If you were a baseball fan in the 1970s and 1980s, you surely remember the late Don Baylor and Johnny Oates well.

After all, Baylor was a feared slugger for two decades, and a guy who could take a pitch to the rumpus with the best of them. He was also the American League MVP with the California Angels back in 1979.

Add in some post-season heroics in the 1980s and pretty big career numbers, and you have a guy who’s hard to forget.

And Oates spent parts of 11 seasons in the Major Leagues, almost entirely as a catcher and, though he was never any sort of star, he was right there in the thick of playoff battles with the Phillies and Dodgers from 1976 through 1978.

Then, of course, Oates turned his attention to managing, where he logged 11 more big league seasons with the Orioles and Rangers. He never reached a World Series, but he did win three division titles with Texas, in 1996, 1998, and 1999.

Two solid baseball guys, to be sure … but why mention them together here?

Glad you asked!

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This is a baseball card show after all, and these two dudes shared some very important cardboard — namely, their rookie card, 1972 Topps Rookie Stars Orioles (#474). Young Baylor appeared on the left, while a mustacheless Oates appeared on the right.

(Note: Technically, this was Baylor’s second card, as he had appeared on one of these in 1971.)

Ah, but weren’t those 1972 rookie cards three-man affairs? Indeed, they were, and the guy who took the seat of honor right there in the middle of the Baylor-Oates rookie was none other than … Roric Harrison.

Now, in case you’re not familiar with Harrison, here is the quick rundown:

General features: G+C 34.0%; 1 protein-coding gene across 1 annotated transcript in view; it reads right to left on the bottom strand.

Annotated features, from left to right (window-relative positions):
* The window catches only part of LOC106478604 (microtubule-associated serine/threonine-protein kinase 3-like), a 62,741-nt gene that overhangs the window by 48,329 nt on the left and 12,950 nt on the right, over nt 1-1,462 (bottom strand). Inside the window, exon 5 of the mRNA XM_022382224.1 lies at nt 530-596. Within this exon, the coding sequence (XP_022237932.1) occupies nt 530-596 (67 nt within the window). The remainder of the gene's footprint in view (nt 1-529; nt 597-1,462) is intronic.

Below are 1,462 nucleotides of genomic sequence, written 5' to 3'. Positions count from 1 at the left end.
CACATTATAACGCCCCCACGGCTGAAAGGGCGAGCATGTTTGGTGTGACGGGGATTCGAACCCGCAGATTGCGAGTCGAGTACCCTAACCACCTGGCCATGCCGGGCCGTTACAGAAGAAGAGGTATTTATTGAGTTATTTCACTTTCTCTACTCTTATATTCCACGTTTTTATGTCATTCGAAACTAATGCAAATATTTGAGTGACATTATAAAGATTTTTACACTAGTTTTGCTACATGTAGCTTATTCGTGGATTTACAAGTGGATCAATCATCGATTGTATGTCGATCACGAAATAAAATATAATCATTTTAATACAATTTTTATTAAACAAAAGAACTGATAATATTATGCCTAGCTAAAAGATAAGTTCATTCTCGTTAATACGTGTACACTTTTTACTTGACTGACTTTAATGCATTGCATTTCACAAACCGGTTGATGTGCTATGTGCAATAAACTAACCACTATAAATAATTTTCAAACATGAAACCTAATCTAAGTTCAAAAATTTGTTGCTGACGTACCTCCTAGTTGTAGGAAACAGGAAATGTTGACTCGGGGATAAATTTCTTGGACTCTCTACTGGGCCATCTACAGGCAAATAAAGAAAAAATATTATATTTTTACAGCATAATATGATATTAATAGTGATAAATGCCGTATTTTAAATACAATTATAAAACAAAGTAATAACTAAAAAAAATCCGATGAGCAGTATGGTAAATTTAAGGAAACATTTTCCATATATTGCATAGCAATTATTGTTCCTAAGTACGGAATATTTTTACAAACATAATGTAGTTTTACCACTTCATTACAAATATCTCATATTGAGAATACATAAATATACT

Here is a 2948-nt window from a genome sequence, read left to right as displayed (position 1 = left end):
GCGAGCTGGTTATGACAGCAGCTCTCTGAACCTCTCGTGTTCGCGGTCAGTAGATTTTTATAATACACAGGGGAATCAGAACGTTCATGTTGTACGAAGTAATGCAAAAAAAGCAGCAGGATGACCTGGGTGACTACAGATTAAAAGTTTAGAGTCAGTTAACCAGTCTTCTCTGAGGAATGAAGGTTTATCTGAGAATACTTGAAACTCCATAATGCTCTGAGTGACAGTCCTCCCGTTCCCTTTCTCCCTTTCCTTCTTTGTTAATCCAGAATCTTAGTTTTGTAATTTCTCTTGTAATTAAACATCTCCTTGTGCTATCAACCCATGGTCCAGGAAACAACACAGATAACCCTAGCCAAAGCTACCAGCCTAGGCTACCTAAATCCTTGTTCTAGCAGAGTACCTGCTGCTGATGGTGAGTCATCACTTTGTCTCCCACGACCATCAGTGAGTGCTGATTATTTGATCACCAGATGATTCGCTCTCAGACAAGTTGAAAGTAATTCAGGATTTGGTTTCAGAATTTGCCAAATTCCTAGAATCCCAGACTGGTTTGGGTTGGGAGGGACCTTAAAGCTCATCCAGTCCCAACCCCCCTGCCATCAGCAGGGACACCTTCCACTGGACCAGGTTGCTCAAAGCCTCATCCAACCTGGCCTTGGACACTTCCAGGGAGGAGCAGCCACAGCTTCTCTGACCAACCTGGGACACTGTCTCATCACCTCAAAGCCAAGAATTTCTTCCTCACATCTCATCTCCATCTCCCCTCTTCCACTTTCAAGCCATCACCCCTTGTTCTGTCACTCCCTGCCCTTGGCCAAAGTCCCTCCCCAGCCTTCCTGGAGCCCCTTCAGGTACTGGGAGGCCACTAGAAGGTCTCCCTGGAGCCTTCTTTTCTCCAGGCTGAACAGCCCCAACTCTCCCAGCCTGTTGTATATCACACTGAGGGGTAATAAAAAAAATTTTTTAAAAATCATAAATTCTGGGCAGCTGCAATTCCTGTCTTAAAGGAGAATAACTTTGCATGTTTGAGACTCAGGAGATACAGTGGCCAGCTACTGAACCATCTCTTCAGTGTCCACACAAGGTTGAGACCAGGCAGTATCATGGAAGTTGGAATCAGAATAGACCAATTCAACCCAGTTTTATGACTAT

• Signed by the Houston Colt Astros as an amateur free agent in 1965
  • Spent most of the next five seasons buried in the Astros farm system
  • Traded to the expansion Seattle Pilots (with Dooley Womack) in August 1969 in exchange for Jim Bouton
  • Stayed in the minors
  • Traded by the Pilots, after they became the Milwaukee Brewers, in April of 1971 (with Marion Jackson) to the Baltimore Orioles for Marcelino Lopez
  • Stayed in the minors, but went 15-5 with a 2.81 ERA and 182 strikeouts in 170 innings at Triple-A Rochester in 1971 … yowza!
  • Caught the attention of the O’s and Topps
  • Made his Major League debut on April 18, 1972
  • Made his cardboard debut on 1972 Topps, #474
  • Hit a home run on October 3, 1972, becoming the last AL pitcher for a quarter century to go deep, thanks to the DH rule.

From there, things sort of reverted to normal for Harrison, as he pitched more like a journeyman than the breakout star he seemed like he might be in 1971.

And he moved around a bunch more times, too — traded to the Braves, traded to the Indians, traded to the Cardinals, signed by the Tigers, signed by the Pirates, signed by the Twins.

By the time he retired in 1978 at the age of 31, Harrison had appeared for four MLB teams and racked up a 30-35 record with 10 saves and a 4.24 ERA.

He had continued his long-ball ways, though, connecting six times among his 15 hits.

Harrison had been featured on a handful of baseball cards, too, but none quite as audacious as that flashy, groovy, I’m-on-center-stage rookie card he shared with two budding lifers in 1972.

Sometimes, you put your best foot forward, and first.

Wow! Wax of the Day

Back when you could pull a Roric Harrison rookie card straight from a factory-fresh pack, you could also find Topps cards in thick packs that included a nifty little cardboard box wrapped in cellophane, complete with a small window to give you a view into what you were buying. This eBay listing (affiliate link) gives you a chance at two of those boxes.

Yep, they’re empty, the cards long gone, along with the cello wrapping. Still a pretty cool glimpse into the world of 1972 Topps, though.

Check out the full listing here (affiliate link).

1972 topps baseball cards lot

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